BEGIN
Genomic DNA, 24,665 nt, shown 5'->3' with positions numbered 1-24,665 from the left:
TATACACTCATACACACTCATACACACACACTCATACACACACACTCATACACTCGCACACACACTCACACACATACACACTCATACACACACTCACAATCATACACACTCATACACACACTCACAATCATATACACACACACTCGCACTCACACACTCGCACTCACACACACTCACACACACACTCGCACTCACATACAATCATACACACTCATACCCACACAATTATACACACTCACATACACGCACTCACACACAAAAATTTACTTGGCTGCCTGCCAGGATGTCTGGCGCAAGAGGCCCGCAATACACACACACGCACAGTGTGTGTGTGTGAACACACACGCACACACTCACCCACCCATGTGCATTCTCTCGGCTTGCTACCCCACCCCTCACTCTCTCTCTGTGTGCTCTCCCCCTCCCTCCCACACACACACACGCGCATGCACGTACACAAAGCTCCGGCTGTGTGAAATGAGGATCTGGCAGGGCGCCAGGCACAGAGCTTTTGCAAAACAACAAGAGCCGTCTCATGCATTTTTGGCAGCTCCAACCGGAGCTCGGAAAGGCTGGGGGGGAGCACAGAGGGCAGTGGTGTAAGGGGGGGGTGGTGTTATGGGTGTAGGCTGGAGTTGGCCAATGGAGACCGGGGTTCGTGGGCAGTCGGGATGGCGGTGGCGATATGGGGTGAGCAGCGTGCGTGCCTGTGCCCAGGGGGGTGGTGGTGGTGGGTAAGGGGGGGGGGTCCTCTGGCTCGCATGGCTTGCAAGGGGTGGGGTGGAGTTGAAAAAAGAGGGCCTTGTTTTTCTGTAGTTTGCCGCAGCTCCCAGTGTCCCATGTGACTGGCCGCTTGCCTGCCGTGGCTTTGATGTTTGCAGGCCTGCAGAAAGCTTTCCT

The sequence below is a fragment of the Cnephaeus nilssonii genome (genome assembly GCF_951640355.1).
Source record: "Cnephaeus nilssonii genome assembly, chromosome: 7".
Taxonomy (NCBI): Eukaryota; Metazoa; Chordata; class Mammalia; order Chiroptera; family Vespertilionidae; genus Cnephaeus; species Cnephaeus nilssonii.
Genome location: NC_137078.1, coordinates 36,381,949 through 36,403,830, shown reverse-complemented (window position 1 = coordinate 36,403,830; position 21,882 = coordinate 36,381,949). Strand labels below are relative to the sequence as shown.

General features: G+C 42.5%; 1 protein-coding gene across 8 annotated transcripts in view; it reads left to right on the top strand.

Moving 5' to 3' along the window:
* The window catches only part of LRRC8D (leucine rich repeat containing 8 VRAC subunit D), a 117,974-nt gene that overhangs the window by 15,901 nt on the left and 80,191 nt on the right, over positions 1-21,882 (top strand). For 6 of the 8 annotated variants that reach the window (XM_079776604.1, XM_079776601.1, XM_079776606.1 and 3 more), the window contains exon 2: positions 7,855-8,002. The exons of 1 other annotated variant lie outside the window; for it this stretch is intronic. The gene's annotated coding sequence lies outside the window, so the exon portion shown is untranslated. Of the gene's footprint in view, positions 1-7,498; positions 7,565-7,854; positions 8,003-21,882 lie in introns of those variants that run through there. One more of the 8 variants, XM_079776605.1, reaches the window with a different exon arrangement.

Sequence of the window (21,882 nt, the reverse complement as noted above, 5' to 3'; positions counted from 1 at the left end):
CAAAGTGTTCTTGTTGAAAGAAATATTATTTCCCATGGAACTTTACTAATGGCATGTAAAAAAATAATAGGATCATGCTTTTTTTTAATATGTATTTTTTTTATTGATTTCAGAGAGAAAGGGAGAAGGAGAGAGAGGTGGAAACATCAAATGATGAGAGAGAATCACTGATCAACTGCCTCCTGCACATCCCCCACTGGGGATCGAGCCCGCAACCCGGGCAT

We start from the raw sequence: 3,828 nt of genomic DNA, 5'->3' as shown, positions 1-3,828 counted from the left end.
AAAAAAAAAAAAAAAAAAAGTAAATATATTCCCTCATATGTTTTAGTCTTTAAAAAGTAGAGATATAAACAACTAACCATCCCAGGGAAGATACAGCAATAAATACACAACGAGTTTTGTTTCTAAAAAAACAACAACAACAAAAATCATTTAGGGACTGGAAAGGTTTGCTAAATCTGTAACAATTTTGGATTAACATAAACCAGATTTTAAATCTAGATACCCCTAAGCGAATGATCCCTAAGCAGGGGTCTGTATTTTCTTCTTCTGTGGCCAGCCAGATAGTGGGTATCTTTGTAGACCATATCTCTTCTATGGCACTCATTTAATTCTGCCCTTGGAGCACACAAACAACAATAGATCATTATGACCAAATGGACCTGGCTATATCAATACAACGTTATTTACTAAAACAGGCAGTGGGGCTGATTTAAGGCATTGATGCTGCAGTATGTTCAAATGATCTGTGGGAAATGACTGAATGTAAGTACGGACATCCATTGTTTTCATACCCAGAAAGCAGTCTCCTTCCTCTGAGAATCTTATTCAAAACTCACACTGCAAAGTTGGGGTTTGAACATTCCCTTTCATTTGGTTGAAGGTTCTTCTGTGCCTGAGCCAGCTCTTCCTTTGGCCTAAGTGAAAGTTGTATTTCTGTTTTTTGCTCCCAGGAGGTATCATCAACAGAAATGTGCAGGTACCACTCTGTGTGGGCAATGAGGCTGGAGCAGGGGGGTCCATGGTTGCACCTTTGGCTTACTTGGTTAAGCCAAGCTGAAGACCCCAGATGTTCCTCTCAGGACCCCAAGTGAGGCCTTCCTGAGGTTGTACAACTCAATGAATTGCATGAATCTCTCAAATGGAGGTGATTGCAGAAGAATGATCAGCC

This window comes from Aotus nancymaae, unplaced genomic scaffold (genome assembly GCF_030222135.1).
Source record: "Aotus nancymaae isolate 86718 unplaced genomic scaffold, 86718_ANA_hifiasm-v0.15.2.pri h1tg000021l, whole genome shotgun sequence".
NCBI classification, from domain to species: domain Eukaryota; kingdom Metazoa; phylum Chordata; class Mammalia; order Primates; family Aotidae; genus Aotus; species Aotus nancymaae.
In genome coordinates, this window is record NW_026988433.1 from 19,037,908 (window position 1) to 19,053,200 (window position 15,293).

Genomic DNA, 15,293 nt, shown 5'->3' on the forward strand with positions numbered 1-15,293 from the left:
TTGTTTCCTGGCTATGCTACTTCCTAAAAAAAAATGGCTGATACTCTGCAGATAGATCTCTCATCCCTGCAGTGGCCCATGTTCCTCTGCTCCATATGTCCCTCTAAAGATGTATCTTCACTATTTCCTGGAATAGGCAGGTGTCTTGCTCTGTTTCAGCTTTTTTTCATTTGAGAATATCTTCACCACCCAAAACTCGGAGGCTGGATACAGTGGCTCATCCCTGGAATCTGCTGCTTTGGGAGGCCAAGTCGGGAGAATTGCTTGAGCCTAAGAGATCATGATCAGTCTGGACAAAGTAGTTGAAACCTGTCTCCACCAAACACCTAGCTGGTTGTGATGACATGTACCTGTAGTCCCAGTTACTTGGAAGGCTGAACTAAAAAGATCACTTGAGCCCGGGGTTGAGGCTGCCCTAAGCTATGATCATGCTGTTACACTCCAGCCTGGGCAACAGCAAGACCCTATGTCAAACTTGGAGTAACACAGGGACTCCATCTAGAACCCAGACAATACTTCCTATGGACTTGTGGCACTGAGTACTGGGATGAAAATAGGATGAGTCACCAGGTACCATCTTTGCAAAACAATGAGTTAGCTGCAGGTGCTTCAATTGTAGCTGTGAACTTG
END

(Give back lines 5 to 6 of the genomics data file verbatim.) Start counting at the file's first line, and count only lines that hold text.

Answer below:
Taxonomy (NCBI): Eukaryota; Metazoa; Chordata; class Mammalia; order Chiroptera; family Vespertilionidae; genus Cnephaeus; species Cnephaeus nilssonii.
Genome location: NC_137078.1, coordinates 36,381,949 through 36,403,830, shown reverse-complemented (window position 1 = coordinate 36,403,830; position 21,882 = coordinate 36,381,949). Strand labels below are relative to the sequence as shown.